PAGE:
Gilligan's Island text over ocean background

Socialist Song of the Month – The Ballad of Gilligan’s Isle

“The Ballad of Gilligan’s Isle” – Sherwood Schwartz and George Wyle

This stretches the concept of socialist song of the month way beyond the breaking point, but what the hell, it’s the beginning of summer, so let’s relax a little. For those of you don’t know, Gilligan’s Island was a sitcom that originally aired from 1964 to 1967. The premise of the show is pretty well described by the lyrics of the theme song. Five people board a small tour boat, run by the boat’s owner, called the Skipper, and his one man crew, Gilligan, and they take what was to be a three hour cruise around the Hawaiian islands. A storm blows the boat onto an uncharted tropical island, and its communication devices are lost in the process. The show essentially revolves around the coming together of the seven people to ensure their mutual survival and their attempts to find a way off the island. The five passengers consist of Ginger, a film actor, Mary Ann, a young woman from Kansan farming stock, a professor of the physical sciences, always called the Professor, and a businessman/investor and his wife, Thurston and Lovey Howell. Thurston Howell will be our focus here, or more precisely, his relationship to the rest of the castaways will be our focus, and the collapse of the social relationship they all lived under prior to the ship wreck.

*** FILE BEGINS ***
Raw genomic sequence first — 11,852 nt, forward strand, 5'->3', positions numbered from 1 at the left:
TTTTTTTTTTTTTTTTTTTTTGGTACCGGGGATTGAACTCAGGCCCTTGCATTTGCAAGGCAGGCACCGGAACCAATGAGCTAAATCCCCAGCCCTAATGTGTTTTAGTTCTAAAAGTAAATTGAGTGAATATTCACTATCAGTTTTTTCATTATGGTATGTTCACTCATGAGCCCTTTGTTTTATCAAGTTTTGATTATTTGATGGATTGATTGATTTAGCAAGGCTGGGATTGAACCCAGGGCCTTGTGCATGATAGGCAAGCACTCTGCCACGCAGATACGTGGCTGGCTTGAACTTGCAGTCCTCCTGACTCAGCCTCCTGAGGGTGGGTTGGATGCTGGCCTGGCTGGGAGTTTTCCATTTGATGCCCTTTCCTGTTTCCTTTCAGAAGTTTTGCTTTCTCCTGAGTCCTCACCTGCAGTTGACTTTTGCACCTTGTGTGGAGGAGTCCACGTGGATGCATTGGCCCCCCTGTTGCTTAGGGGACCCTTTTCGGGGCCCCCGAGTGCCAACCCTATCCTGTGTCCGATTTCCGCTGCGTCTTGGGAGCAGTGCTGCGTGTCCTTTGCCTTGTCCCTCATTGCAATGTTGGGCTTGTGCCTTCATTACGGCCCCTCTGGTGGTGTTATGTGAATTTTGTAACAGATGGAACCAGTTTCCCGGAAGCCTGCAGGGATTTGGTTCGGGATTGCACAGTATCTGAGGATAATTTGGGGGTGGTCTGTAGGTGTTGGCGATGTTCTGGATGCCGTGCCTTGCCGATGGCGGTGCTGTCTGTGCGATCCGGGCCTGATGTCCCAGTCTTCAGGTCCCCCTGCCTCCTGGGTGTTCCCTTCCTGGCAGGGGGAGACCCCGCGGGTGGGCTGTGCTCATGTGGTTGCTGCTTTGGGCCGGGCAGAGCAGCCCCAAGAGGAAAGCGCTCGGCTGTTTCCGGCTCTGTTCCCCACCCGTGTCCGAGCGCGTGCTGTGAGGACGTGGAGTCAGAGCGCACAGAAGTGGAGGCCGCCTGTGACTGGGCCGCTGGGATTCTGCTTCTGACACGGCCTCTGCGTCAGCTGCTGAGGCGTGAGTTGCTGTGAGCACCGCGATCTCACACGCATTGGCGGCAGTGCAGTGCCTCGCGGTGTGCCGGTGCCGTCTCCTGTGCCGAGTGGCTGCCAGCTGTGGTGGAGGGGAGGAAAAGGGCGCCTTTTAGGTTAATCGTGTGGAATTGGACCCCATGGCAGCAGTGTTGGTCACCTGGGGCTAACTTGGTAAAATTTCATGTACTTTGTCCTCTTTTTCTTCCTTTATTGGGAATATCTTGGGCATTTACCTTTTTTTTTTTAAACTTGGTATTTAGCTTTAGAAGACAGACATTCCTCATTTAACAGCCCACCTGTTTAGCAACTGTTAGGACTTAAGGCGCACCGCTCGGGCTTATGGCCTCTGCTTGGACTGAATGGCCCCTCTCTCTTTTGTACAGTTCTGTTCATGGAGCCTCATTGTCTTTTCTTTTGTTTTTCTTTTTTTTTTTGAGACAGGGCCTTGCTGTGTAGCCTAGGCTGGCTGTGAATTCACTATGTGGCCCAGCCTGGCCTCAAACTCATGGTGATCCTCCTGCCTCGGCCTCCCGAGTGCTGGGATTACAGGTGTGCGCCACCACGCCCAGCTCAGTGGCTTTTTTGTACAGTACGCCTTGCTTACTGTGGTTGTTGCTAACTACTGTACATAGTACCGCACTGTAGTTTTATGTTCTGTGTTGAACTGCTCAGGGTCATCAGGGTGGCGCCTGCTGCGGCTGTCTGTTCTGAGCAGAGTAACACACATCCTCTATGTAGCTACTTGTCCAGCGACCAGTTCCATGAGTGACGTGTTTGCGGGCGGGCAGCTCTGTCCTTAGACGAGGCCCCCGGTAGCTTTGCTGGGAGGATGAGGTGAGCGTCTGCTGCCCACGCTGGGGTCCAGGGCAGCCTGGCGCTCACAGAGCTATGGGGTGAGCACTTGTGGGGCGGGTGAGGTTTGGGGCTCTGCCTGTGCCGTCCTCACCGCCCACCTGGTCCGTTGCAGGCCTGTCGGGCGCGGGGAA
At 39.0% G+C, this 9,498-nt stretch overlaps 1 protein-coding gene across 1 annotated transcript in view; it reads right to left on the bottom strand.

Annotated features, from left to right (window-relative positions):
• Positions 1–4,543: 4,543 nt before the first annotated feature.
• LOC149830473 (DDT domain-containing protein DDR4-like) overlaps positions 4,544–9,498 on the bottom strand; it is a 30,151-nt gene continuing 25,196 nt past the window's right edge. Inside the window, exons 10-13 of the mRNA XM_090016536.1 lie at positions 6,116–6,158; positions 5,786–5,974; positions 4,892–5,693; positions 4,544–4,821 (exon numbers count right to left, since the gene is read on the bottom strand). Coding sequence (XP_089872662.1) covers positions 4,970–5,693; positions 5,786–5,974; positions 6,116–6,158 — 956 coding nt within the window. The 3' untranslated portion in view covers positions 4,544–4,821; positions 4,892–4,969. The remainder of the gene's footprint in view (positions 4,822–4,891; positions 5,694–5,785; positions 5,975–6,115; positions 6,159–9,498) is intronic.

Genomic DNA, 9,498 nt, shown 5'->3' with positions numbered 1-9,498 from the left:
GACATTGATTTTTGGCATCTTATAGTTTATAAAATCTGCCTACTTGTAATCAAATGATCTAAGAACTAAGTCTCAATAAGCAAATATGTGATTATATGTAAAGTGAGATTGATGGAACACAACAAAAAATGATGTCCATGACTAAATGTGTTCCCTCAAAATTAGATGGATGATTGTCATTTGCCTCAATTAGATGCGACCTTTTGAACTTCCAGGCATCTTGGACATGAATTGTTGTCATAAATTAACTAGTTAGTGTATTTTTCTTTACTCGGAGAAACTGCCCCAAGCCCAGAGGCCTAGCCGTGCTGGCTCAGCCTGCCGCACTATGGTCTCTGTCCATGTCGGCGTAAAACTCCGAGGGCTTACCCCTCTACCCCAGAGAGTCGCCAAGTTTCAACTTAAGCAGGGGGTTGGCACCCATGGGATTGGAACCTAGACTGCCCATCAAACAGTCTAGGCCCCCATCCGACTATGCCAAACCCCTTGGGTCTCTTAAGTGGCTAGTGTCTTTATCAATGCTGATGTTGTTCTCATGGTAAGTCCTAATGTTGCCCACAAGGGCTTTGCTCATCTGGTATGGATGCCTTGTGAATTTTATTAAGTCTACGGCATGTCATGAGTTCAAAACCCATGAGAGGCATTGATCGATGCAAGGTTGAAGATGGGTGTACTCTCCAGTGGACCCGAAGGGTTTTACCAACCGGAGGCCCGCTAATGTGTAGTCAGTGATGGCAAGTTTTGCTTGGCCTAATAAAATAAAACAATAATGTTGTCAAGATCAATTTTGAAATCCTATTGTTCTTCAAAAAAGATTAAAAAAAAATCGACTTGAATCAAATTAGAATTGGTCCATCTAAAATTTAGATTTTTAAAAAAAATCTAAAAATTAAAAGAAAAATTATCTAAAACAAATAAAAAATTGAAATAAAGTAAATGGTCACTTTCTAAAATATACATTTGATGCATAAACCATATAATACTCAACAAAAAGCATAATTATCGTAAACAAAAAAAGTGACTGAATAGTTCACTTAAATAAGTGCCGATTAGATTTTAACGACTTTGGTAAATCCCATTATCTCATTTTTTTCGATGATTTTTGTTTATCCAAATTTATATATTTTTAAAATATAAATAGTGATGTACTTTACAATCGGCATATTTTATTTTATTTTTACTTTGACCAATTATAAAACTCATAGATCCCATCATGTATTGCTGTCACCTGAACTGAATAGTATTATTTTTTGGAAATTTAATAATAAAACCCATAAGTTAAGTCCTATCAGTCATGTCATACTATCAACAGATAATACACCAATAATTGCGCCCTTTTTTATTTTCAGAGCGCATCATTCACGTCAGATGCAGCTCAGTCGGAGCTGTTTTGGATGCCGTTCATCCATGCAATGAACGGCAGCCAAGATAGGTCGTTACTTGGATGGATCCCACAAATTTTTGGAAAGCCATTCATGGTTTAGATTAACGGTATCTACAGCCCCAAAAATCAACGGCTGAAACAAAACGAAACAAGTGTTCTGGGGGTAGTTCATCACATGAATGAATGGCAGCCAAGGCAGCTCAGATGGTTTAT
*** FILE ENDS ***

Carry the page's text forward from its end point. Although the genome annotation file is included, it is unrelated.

When you think about a prison, you think about two classes of people: guards and prisoners. They only exist in relationship to each other. You can’t have prisoners without guards, and guards only exist to control prisoners. In other words, a prison is a social relationship. The relationship is forced on the prisoners by the guards because the guards control the means of imprisonment, namely, the building we call a prison, plus the control protocols, weapons, etc. In a similar way, capitalism is a social relationship between owners and workers. It’s a relationship forced on workers by owners, through the owners’ control of the means of production, i.e, the production facilities, the machinery within them, etc. The only way for workers to survive is to sell their labor power on a daily basis, and use their pay to create the conditions that allow them to reproduce that labor power the next day and the next day and the next, and to create and train the next generation of workers to prepare them to do the same (this, in simplified terms, is called social reproduction). The owners, in turn, sell the product of labor for more than they pay out. That is, they make a profit (this is also a simplification, but it will suit our purposes).